— by Jeffrey I. Pasek, Chair of the Board of Directors of the Jewish Social Policy Action Network (JSPAN)
Yesterday, all nine Justices on the Supreme Court agreed that a Lutheran Church did not have to answer claims of employment discrimination brought by a former teacher in its school. Applying the “ministerial exemption,” the Court ruled that the teacher could not maintain her claim that she had been fired in violation of the Americans with Disabilities Act.
JSPAN’s Church-State Policy Center has been following this issue closely for some time because the ministerial exemption raises important issues about the ability of government to regulate religious organizations and the extent to which employment actions can be shielded from ordinary judicial review when the defendant raises a religious cloak as a shield.
More after the jump.
The case decided by the Supreme Court involved a “called” teacher who acquired a formal minister of religion commission. Her job duties were similar to lay teachers and included teaching secular and religious subjects, leading her class in daily prayer and devotional exercises and leading a chapel service for students a couple times a year. On these facts, the Court had no difficulty deciding that the plaintiff was a minister within the meaning of the ministerial exemption.
According to Chief Justice Roberts’ opinion, the employment discrimination laws do not authorize “government interference with an internal church decision that affects the faith and mission of the church itself.” The purpose of the exemption is to protect religious organizations as institutions, not to safeguard their decisions only when they prove they made those decisions for a religious reason.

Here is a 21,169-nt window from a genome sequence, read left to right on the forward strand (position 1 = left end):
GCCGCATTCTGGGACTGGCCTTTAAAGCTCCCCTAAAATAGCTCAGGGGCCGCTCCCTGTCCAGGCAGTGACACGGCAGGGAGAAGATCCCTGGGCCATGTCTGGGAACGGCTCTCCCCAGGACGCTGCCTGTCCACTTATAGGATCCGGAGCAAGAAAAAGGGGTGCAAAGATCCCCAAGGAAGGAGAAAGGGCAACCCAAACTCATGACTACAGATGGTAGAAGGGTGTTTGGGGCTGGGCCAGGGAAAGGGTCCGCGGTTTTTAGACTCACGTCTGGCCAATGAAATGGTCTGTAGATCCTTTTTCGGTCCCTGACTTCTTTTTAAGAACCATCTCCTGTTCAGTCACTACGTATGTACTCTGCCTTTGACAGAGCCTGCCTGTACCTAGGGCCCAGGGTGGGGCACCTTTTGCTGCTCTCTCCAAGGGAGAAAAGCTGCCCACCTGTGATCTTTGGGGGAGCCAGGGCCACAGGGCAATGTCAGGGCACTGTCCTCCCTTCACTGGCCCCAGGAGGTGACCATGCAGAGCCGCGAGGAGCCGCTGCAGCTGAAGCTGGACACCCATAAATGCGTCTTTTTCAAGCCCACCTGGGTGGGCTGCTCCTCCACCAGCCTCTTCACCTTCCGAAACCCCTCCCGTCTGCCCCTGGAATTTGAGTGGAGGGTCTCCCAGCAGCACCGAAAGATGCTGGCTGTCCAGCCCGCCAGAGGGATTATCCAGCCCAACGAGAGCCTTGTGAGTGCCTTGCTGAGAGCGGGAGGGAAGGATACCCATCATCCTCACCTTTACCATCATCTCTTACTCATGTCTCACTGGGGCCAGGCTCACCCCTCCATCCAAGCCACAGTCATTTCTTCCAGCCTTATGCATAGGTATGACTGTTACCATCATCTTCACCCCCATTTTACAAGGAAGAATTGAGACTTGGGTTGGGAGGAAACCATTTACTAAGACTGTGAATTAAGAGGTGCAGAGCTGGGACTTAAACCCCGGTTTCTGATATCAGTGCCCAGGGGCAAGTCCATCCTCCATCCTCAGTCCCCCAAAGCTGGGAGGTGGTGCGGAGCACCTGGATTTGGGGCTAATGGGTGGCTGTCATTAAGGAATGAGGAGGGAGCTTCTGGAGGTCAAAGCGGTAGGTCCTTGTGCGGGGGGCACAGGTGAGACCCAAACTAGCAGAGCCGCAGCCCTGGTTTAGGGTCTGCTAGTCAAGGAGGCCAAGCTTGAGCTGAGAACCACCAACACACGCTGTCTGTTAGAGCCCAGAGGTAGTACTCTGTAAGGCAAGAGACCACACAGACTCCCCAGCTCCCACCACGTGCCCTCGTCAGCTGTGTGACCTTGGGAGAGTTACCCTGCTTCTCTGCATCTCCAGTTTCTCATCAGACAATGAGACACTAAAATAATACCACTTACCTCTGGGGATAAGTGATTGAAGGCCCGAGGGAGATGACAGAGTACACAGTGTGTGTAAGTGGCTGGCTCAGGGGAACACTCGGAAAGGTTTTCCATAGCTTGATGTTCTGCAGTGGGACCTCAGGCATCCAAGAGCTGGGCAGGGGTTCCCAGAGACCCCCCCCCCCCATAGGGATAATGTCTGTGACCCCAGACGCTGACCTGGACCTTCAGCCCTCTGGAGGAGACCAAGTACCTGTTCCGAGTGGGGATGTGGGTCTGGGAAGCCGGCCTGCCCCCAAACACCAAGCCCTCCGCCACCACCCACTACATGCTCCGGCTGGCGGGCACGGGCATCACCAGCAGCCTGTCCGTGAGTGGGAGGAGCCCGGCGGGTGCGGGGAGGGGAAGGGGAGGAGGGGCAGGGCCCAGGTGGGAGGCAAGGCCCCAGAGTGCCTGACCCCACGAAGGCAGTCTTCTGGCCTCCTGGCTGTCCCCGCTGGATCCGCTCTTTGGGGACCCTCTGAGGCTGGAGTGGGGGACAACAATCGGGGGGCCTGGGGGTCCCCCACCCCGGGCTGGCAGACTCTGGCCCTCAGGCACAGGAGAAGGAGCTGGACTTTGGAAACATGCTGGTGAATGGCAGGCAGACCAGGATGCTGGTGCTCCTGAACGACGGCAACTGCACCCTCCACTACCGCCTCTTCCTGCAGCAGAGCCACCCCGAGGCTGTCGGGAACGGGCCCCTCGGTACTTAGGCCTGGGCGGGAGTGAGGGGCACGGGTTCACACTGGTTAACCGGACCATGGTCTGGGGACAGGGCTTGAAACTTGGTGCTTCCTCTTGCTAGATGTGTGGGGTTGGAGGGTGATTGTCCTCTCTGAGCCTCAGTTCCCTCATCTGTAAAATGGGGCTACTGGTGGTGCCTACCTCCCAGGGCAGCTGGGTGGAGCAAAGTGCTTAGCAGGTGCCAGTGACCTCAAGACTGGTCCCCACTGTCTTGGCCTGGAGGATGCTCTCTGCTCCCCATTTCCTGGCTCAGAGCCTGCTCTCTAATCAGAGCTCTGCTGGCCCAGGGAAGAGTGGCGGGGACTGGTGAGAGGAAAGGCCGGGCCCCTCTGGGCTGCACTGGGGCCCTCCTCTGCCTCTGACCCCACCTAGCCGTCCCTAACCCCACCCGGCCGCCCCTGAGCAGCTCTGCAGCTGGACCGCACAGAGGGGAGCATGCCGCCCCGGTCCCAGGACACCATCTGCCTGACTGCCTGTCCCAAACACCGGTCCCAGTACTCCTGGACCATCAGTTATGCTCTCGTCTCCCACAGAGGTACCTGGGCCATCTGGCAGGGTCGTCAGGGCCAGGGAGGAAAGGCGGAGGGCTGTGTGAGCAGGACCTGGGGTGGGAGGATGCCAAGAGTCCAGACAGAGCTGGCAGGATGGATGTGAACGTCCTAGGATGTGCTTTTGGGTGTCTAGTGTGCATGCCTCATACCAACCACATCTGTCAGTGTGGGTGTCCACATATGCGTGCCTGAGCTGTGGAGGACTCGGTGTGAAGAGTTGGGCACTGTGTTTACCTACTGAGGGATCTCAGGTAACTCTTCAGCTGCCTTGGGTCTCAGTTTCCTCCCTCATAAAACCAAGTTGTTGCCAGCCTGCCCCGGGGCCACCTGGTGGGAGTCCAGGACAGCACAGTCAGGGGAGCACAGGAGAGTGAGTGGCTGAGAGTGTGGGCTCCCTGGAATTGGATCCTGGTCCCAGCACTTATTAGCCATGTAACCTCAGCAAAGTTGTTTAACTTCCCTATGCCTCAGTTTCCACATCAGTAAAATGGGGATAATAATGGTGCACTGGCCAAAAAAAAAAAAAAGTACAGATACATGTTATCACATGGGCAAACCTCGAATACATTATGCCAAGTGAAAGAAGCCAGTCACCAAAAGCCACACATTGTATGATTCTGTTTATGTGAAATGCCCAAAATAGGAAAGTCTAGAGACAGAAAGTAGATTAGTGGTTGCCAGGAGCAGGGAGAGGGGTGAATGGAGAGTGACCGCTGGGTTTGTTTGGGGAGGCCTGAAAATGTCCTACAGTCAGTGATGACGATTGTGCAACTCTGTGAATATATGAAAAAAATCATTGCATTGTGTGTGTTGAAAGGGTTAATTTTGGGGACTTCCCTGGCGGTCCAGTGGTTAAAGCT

The Court’s interpretation of the ADA was grounded in the First Amendment, but the ruling expressed no view on whether the ministerial exception bars other types of suits, including actions by employees alleging breach of contract or tortious conduct by their religious employers.
JSPAN had been invited to join an amicus brief to the Supreme Court in this case. For policy reasons, JSPAN declined. We rejected the approach that a religious institution must go through a trial to answer the question of motive for its personnel actions. In addition to raising entanglement issues, that would render the ministerial exemption of no value in many instances. The ministerial exemption, as a policy matter, should shield (often poor) religious organizations from the costs of expensive employment-discrimination litigation without forcing a religious organization to establish a doctrinal basis for its action or to show a legitimate non- religious motive for an employment action.
JSPAN will continue to monitor cases involving application of the ministerial exemption in other contexts as courts grapple with the scope to be accorded it. The issue is of significant importance considering the number of social service programs funded by the government that are operated by private religious groups.